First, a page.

'Mother, don't get personal,' said James.

Beth's slimness was a source of pride to her when so many women her age found it difficult to shift the extra pounds. 'It's fine,' she said to James, then looked at Nettie. 'This is lovely, thank you.' She couldn't remember when she'd last drunk tea from a china cup and she thought it tasted better somehow.

'James said you wanted to ask me some things. You'll have to speak clear though. Folk nowadays either shout or mumble.' She adjusted her hearing aid and it made a screeching noise. She grimaced and pulled it out. 'Just talk clear, I'm no deaf.'

Beth caught James' eye and he smiled indulgently.

She leaned forward and cleared her throat. 'Do you remember my family?'

'I mind Robbie MacLean. Quiet lad. He was called up when the war started. I mind seeing him in his uniform before he left. I was just a bairn at the time, no more than nine or ten. What a bonnie looking young man he was. His hair was red, like yours. All gone now I expect.'

'And later, after the war, do you remember my mother?'

'He didn't come back here after the war. They settled somewhere else for a while. They came back'... She stared at the far wall, 'about '53 or '54. Ach, My memory's no what it was.' She smiled, her eyes distant, lost in the past. 'I was aye good at figures. Top o' my class at school. But we never had the chances then they have nowadays. Could have gone further, you ken. Gone to university, my teacher said. But I had to leave school, gut the herring for very little pay. There were twelve of us. I was the youngest, the only one alive now. It was a hard life back then, but good, can't say it wasn't good.' She stopped, a smile tugged her lips. 'I married well.' She looked at James. 'He came here as a young man. All the lassies were after the new doctor, I swear, there was more illness all of a sudden than there ever was before! You look so like him, son. Many a time...'

'What about Beth's mother?' said James, bringing her back.

'Oh, aye, well, like I was saying, she was a right bonny lassie, your mam. You've a good look of her, except for your hair. I saw her in the shop sometimes. She kept you lovely, like a wee doll with your golden curls. Never saw you again once she left. Gladys Mitchell, that was your schoolteacher, she tried to take an interest, spoke to your dad, but he told her to mind her own business. They said he went clean to pieces after your ma left, let himself go right downhill. There was many that would have helped him, especially with the bairn, but he didn't want it. But he doted on you, though, I'm sure he did.'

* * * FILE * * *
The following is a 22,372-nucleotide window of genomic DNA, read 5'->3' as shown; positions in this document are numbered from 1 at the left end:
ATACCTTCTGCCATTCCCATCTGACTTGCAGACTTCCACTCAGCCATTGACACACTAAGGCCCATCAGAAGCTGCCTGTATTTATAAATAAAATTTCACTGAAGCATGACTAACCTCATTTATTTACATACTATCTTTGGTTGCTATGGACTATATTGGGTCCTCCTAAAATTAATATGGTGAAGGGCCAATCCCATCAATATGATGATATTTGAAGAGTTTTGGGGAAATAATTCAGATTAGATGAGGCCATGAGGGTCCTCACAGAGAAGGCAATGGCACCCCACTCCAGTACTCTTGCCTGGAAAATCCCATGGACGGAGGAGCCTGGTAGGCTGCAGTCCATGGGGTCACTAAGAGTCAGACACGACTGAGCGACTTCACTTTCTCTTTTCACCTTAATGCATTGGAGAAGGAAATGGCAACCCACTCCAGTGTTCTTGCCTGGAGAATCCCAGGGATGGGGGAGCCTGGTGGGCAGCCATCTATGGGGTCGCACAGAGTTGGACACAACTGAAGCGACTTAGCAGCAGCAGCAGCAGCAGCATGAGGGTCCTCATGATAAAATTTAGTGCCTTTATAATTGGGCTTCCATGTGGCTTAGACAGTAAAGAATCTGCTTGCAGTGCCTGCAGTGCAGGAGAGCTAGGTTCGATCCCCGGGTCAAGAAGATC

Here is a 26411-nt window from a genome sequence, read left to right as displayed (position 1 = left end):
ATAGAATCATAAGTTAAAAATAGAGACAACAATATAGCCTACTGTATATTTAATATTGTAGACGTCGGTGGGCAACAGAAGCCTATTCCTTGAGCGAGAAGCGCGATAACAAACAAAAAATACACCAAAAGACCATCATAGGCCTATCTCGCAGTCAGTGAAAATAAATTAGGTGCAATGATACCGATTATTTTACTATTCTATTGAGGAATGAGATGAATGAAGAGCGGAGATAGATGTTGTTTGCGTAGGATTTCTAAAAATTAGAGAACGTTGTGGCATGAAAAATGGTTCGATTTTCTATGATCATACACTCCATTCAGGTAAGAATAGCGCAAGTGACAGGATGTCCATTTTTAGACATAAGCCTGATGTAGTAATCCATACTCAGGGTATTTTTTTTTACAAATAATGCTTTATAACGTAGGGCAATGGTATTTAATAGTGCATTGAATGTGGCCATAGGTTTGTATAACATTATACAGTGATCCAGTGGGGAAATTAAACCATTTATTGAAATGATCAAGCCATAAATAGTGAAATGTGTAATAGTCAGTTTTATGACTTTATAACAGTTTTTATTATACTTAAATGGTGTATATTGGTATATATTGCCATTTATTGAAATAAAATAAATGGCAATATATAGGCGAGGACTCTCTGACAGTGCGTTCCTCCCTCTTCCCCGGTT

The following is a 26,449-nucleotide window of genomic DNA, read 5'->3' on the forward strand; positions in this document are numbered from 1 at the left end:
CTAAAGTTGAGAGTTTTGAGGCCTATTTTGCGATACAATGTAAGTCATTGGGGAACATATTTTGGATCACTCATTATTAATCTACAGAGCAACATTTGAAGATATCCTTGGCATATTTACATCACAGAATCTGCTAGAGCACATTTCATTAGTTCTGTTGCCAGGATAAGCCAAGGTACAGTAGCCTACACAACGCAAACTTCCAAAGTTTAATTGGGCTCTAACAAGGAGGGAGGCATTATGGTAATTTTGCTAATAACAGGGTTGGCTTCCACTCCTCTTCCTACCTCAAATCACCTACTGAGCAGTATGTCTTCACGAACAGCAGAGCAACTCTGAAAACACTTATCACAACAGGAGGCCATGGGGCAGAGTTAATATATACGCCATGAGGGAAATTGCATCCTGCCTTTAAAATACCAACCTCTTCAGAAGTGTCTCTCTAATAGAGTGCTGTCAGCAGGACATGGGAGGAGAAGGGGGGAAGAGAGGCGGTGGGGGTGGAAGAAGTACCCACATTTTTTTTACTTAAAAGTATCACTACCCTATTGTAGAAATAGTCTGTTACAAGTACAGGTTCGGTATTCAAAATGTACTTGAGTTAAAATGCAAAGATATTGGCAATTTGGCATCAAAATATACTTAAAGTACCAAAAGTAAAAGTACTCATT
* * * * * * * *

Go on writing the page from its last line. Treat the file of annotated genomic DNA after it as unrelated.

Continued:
Beth never felt doted on. She wet her lips. 'Do you ever remember a boy living in my house?'

Nettie shook her head. 'When your mam and dad moved here they only had the one bairn. That would be you.'

'So I was born somewhere else?' She stopped for a moment while she digested this. 'Have you any idea where we lived before?'

'I don't know, love. I'm sorry I can't help you more, but I hardly knew your family. Your granddad died and your dad came back to run the croft, I heard. We lived in Dunbeath by then. Your mam was from the city and I heard them say that she'd never really settled in the country.'

'Who would know? Is there anyone who was a friend or neighbour?'

'They were a quiet couple, kept themselves to themselves. No one knew much about them. Didn't want anyone to know.' She lifted her hand. 'Wait, she sang in a band. A Scottish dance band, just for a couple of months before she left. They said she left with the drummer. Oh, I'm sorry...' She put her hand over her mouth.

'No, no, go on. She... she sang? Are any members of the band still around?'

Nettie shook her head and gave a little laugh. 'Och no, for they were all a good bit older than her. The drummer, he was a younger man, came from the south. Never heard her myself, but they say she was very good.'

'What about the teacher, Gladys Mitchell?'

'Ach, sorry, lass, Gladys passed on last summer.' She set her hand on Beth's. 'I wish I could help you more. But come back and see me, I'll bake next time.'

'Aye, I'll do that,' said Beth, her face relaxing into a smile.

'Thanks, Mother,' said James. 'But we'll have to go. We're going to John O' Groats to look at a couple of cars. Don't get up, we'll see ourselves out.'

'I hope your dad gets better.' Nettie looked up at Beth. 'And do come back.'

Beth thanked the old woman again as they headed for the door, her mind already racing. All her life she ignored the need to find out about her past, never had the time anyway, why should she let it bother her now? Andy's voice came back to her.

'You don't need your family. What have they ever done for you? I'm here now, I love you and I'll never leave you.' 

Maybe he was right. She managed to deny any curiosity she might have had for most of her life, even gave up on therapy when the questions hit a nerve, and threatened to remove the ability to banish all thoughts from her mind. Some places were too painful to visit.